Q: Who would you say is your target market, and what celebrity would you like to see in Jeremy Argyle?

A: We have a great range as to who is buying the product. The initial target was from early twenties to early forty-somethings, but we are finding that we are getting an even wider demographic. We are doing well with the twenty-somethings all the way up to the late baby boomers. This range makes me very happy as I feel we are able to offer a few styles to almost anyone. I always have a tough time pinpointing just one celebrity to put our shirts on, but I think they would look great on Adrian Grenier, Brad Pitt, and George Clooney.

Q: What makes you stand out from other men’s fashion lines?

A: What makes us stand out is our focus on creating a differentiated product with amazing details and a shopping experience that is luxury without the pretentious environment or the price tag. The painless Jeremy Argyle shopping experience is what most men want; we don’t want to be in stores for more than a few minutes so we make that happen for them.

Q: You started your line in May and already have a store in Soho. How did you reach success so quickly?

A: Well, the store and the line were launched simultaneously. I researched for months to find the best location possible. Instead of going the traditional route of creating a line and selling department stores and boutiques, I felt that in today’s economic climate, it is more prudent to sell directly to individual customers as you know you’re getting paid. Selling to department stores and especially boutiques are risky as the default rate on payment for orders is higher. In the near term we are focusing on building a solid customer base and getting our name out. We have already received some interest about selling to department stores, other boutiques, and are looking at the potential of opening up additional stores.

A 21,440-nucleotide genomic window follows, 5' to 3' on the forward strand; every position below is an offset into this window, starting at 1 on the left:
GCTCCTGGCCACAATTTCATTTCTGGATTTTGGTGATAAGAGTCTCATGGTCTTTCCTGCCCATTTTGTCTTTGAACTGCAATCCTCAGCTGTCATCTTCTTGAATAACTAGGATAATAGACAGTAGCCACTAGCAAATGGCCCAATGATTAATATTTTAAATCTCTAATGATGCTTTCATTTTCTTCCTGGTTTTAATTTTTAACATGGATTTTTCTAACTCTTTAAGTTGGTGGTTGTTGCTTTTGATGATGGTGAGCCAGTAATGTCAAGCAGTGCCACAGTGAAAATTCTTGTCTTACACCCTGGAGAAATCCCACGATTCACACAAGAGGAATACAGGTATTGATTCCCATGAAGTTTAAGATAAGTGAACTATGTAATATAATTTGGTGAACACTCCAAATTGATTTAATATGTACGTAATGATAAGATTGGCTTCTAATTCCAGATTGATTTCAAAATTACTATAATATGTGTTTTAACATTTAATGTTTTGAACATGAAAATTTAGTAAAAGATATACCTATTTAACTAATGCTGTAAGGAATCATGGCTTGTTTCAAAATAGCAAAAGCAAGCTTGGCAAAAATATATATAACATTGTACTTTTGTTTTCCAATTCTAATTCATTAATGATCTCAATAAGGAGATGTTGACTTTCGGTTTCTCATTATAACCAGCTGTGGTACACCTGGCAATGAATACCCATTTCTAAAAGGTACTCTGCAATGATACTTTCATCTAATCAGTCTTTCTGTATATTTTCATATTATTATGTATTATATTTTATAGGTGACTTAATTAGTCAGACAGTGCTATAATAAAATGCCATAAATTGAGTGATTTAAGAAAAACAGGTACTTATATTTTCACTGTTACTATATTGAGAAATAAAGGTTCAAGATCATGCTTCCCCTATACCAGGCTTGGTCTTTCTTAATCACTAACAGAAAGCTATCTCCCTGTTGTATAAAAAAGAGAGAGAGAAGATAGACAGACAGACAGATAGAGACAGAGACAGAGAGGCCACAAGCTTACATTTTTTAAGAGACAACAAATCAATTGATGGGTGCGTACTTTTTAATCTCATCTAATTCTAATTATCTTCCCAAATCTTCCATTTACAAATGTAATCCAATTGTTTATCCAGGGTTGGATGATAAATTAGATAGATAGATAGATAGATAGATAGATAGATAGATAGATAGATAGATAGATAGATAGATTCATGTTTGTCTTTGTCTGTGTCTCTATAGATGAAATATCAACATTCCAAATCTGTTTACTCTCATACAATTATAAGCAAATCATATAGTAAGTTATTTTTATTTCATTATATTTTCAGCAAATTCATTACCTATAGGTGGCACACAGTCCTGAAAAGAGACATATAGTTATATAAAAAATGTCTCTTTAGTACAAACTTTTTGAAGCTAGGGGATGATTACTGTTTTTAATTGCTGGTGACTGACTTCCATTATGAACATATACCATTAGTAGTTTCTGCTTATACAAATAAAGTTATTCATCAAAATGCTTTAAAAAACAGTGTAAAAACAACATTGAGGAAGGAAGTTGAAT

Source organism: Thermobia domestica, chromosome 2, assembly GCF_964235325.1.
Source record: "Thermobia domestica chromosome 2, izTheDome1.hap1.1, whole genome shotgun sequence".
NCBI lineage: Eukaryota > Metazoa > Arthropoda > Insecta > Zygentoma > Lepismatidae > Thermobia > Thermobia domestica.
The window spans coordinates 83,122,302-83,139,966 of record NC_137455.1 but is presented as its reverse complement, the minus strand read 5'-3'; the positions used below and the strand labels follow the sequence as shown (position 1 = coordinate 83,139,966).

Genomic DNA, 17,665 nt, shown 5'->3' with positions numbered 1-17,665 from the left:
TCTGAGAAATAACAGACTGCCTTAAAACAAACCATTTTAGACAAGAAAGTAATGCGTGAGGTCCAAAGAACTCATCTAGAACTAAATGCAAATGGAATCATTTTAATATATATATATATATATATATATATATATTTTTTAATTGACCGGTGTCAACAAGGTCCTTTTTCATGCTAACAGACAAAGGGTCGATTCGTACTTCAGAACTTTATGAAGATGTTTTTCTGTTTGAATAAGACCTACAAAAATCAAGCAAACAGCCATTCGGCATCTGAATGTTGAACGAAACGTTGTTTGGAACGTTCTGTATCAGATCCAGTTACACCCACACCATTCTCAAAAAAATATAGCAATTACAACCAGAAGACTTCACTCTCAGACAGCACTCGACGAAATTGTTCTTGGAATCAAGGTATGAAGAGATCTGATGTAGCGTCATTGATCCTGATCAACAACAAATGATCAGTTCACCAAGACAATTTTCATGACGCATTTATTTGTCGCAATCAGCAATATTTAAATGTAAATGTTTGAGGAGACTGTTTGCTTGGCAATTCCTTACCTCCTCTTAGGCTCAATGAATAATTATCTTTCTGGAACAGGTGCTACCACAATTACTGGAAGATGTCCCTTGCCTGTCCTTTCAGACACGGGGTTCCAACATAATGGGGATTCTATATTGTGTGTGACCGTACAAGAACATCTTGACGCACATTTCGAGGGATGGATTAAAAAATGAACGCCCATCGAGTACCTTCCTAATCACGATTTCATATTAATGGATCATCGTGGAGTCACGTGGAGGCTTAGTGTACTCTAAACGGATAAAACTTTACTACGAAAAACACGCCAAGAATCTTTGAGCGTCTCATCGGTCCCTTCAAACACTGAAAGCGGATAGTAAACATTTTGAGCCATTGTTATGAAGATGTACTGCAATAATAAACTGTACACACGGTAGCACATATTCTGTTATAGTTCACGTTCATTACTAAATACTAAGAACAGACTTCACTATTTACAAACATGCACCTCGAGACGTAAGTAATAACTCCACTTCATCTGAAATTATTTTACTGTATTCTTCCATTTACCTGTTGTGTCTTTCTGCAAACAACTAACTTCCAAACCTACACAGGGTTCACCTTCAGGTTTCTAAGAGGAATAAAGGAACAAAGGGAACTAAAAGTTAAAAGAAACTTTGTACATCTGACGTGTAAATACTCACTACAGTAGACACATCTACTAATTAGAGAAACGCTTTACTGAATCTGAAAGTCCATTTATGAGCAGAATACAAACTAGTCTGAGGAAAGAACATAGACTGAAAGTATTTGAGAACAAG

Q: How do you see yourself staying on top of the game in the upcoming seasons?

A: We have to continue to be innovative and creative in all aspects of the shopping experience. Our product has to continue to be fresh and we are always looking for ways to try to show new looks and put new details on our shirts.

Q: Do you see yourself opening up other locations in the states, or maybe even back in Canada? Do you prefer the exclusivity of NY?

A: New stores are on the horizon, the U.S. market is more attractive from a buying power standpoint but I can certainly see this concept back home in Canada as well. We are in the investigation phase and trying to determine where our next location will be.

Q: As this years new, hip, NY designer, I’m sure both men and women would love to know…are you still on the market?

A: I was recently married in Toronto at the end of this past February, so not as many wild bachelor nights!

Q: If you could choose any photographer to shoot your future Jeremy Argyle campaign, who would it be? What model would you use?

A: I’d obviously have to go with Brandon Trentham and revert to him on what photographer we should use for the campaign.

Q: What advice do you have for new designers?

A: Don’t get discouraged when everything isn’t going exactly as planned. You have to be flexible and react to each situation. Problem solving is a critical component of running a clothing company so make sure you have the stomach for that kind of responsibility. I love what I am doing and I am enjoying the ride but I think it is very important for people that aspire to start their own brand to realize that the time and money constraints are real and that this sacrifice is essential in order to give yourself a real opportunity to succeed.